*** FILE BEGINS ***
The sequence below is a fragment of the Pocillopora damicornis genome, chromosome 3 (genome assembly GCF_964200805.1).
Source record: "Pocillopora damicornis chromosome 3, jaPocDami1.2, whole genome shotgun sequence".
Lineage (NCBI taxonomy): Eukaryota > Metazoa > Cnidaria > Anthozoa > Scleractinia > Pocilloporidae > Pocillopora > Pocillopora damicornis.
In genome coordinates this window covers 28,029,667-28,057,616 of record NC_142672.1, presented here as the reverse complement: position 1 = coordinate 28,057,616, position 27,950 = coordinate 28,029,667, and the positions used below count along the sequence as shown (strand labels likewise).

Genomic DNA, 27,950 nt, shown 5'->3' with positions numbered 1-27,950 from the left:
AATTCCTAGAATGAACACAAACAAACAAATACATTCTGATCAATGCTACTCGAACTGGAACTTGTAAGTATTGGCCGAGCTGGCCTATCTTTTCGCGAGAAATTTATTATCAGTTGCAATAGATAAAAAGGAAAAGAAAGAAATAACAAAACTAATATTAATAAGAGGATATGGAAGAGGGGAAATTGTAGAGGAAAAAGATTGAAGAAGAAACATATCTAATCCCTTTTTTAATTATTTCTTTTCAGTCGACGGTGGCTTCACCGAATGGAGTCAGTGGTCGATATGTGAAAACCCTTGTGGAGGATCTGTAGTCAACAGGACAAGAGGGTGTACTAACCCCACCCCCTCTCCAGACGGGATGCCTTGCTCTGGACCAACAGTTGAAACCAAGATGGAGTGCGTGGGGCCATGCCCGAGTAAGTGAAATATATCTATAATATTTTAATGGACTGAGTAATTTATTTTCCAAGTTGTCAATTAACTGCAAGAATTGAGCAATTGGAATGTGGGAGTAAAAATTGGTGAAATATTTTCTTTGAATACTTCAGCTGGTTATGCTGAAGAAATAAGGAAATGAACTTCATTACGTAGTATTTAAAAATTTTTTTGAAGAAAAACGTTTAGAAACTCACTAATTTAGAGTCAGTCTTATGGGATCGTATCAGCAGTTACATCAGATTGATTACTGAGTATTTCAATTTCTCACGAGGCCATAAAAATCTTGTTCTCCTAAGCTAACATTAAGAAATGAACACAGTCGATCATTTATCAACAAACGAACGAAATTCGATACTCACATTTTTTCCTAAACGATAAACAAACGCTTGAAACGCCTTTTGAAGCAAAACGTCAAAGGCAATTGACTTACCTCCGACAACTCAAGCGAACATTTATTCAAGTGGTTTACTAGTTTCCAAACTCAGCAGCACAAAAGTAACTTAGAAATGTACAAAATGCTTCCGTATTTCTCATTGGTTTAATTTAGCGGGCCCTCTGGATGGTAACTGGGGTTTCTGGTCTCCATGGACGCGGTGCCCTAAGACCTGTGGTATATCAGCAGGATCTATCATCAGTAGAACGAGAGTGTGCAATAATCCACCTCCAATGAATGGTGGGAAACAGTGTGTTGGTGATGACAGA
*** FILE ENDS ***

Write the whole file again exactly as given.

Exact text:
The sequence below is a fragment of the Pocillopora damicornis genome, chromosome 3 (genome assembly GCF_964200805.1).
Source record: "Pocillopora damicornis chromosome 3, jaPocDami1.2, whole genome shotgun sequence".
Lineage (NCBI taxonomy): Eukaryota > Metazoa > Cnidaria > Anthozoa > Scleractinia > Pocilloporidae > Pocillopora > Pocillopora damicornis.
In genome coordinates this window covers 28,029,667-28,057,616 of record NC_142672.1, presented here as the reverse complement: position 1 = coordinate 28,057,616, position 27,950 = coordinate 28,029,667, and the positions used below count along the sequence as shown (strand labels likewise).

Genomic DNA, 27,950 nt, shown 5'->3' with positions numbered 1-27,950 from the left:
AATTCCTAGAATGAACACAAACAAACAAATACATTCTGATCAATGCTACTCGAACTGGAACTTGTAAGTATTGGCCGAGCTGGCCTATCTTTTCGCGAGAAATTTATTATCAGTTGCAATAGATAAAAAGGAAAAGAAAGAAATAACAAAACTAATATTAATAAGAGGATATGGAAGAGGGGAAATTGTAGAGGAAAAAGATTGAAGAAGAAACATATCTAATCCCTTTTTTAATTATTTCTTTTCAGTCGACGGTGGCTTCACCGAATGGAGTCAGTGGTCGATATGTGAAAACCCTTGTGGAGGATCTGTAGTCAACAGGACAAGAGGGTGTACTAACCCCACCCCCTCTCCAGACGGGATGCCTTGCTCTGGACCAACAGTTGAAACCAAGATGGAGTGCGTGGGGCCATGCCCGAGTAAGTGAAATATATCTATAATATTTTAATGGACTGAGTAATTTATTTTCCAAGTTGTCAATTAACTGCAAGAATTGAGCAATTGGAATGTGGGAGTAAAAATTGGTGAAATATTTTCTTTGAATACTTCAGCTGGTTATGCTGAAGAAATAAGGAAATGAACTTCATTACGTAGTATTTAAAAATTTTTTTGAAGAAAAACGTTTAGAAACTCACTAATTTAGAGTCAGTCTTATGGGATCGTATCAGCAGTTACATCAGATTGATTACTGAGTATTTCAATTTCTCACGAGGCCATAAAAATCTTGTTCTCCTAAGCTAACATTAAGAAATGAACACAGTCGATCATTTATCAACAAACGAACGAAATTCGATACTCACATTTTTTCCTAAACGATAAACAAACGCTTGAAACGCCTTTTGAAGCAAAACGTCAAAGGCAATTGACTTACCTCCGACAACTCAAGCGAACATTTATTCAAGTGGTTTACTAGTTTCCAAACTCAGCAGCACAAAAGTAACTTAGAAATGTACAAAATGCTTCCGTATTTCTCATTGGTTTAATTTAGCGGGCCCTCTGGATGGTAACTGGGGTTTCTGGTCTCCATGGACGCGGTGCCCTAAGACCTGTGGTATATCAGCAGGATCTATCATCAGTAGAACGAGAGTGTGCAATAATCCACCTCCAATGAATGGTGGGAAACAGTGTGTTGGTGATGACAGA